True crime podcasts are as popular as ever | Inquirer Entertainment

True crime podcasts are as popular as ever

/ 05:25 PM January 18, 2022
serial podcast etx

The podcast “Serial” aired between October and December 2014 on U.S. Public Radio (NPR). Image: Serial Productions, a New York Times Company via ETX Daily Up

Crime doesn’t just pay for criminals. It’s also a big hit with podcast creators specializing in true crime cases. These have become particularly popular in recent years, with such shows featuring among the most listened-to podcasts of 2021, according to Pacific Content.

The firm analyzed 432 podcasts appearing in the annual rankings published by outlets like Esquire, Vulture and The New York Times in the run-up to the holidays. It turns out that true crime stories account for 17% of the podcasts mentioned in these year-end lists.


Only shows belonging to the “Society & Culture” category are more cited (33%). But, as Pacific Content points out, this classification system is by no means perfect. Until a few years ago, iconic true crime podcasts like “Criminal” and “The Serial Killer Podcast” were listed under the “Society & Culture” banner.

Yet, audio series about true-life cases are not new. The first of the genre, “Serial,” aired between October and December 2014 on U.S. Public Radio (NPR). It was an immediate hit, and American listeners were kept on the edge of their seats for 12 episodes as the show explored the circumstances of Hae Min Lee’s death in January 1999 in Maryland.


A world of true-crime fans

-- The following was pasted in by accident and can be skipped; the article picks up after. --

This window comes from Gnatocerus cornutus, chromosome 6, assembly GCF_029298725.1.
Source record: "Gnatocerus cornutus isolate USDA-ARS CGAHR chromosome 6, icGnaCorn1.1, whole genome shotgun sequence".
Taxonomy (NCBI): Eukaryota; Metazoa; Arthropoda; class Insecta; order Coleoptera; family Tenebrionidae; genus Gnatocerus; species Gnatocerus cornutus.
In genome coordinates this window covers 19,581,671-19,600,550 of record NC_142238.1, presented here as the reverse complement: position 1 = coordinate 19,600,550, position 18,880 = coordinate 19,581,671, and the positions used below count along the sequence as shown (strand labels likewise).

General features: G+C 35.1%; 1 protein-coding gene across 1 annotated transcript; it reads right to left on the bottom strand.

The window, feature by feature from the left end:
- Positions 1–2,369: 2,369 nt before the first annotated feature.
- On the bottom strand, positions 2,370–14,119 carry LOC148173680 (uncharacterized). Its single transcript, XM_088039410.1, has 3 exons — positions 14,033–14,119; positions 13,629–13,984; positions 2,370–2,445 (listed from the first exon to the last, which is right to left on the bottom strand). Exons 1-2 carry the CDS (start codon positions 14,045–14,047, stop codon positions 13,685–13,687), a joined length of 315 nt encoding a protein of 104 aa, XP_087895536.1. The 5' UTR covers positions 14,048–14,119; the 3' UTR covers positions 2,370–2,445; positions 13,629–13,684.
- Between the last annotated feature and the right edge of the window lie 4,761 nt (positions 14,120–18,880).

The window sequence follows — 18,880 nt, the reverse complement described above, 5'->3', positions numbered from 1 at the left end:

The true crime genre has been a major factor in revitalizing podcast production in the United States, and now includes popular forensic shows such as “Dirty John” and “My Favorite Murder.” Their audience? Fans of crime stories who are often hooked on detective stories and investigative shows such as “Bring in the Accused.”

Contrary to what one might think, many fans are women. Amanda Vicary, an associate professor of psychology at Illinois Wesleyan University, is not surprised by this.

“My research suggests that women are drawn to true crime because of the information they can learn from it, even if they aren’t aware that that may be the reason they are listening,” she explained to Spotify in 2019. “In my research studies, women, compared to men, were more likely to be drawn to true crime stories in which they knew they were going to learn about the psychology behind the killer.”

Basically, the interest in crime stories is nothing new. Court cases led to the first massive print runs of the 19th century. As such, their appeal in podcast form seems to be a relatively logical continuation. JB


Taylor Swift removed by Grammys as songwriter nominee for Olivia Rodrigo’s ‘SOUR’

Chris Martin credits ‘Back to the Future’ for inspiring him to form band Coldplay

The hottest entertainment news straight to your inbox

By providing an email address. I agree to the Terms of Use and acknowledge that I have read the Privacy Policy.
Read Next
Don't miss out on the latest news and information.

Subscribe to INQUIRER PLUS to get access to The Philippine Daily Inquirer & other 70+ titles, share up to 5 gadgets, listen to the news, download as early as 4am & share articles on social media. Call 896 6000.

TAGS: National Public Radio, podcasts, psychology, streaming, true crime
For feedback, complaints, or inquiries, contact us.

Subscribe to our entertainment news

By providing an email address. I agree to the Terms of Use and
acknowledge that I have read the Privacy Policy.

© Copyright 1997-2022 | All Rights Reserved

We use cookies to ensure you get the best experience on our website. By continuing, you are agreeing to our use of cookies. To find out more, please click this link.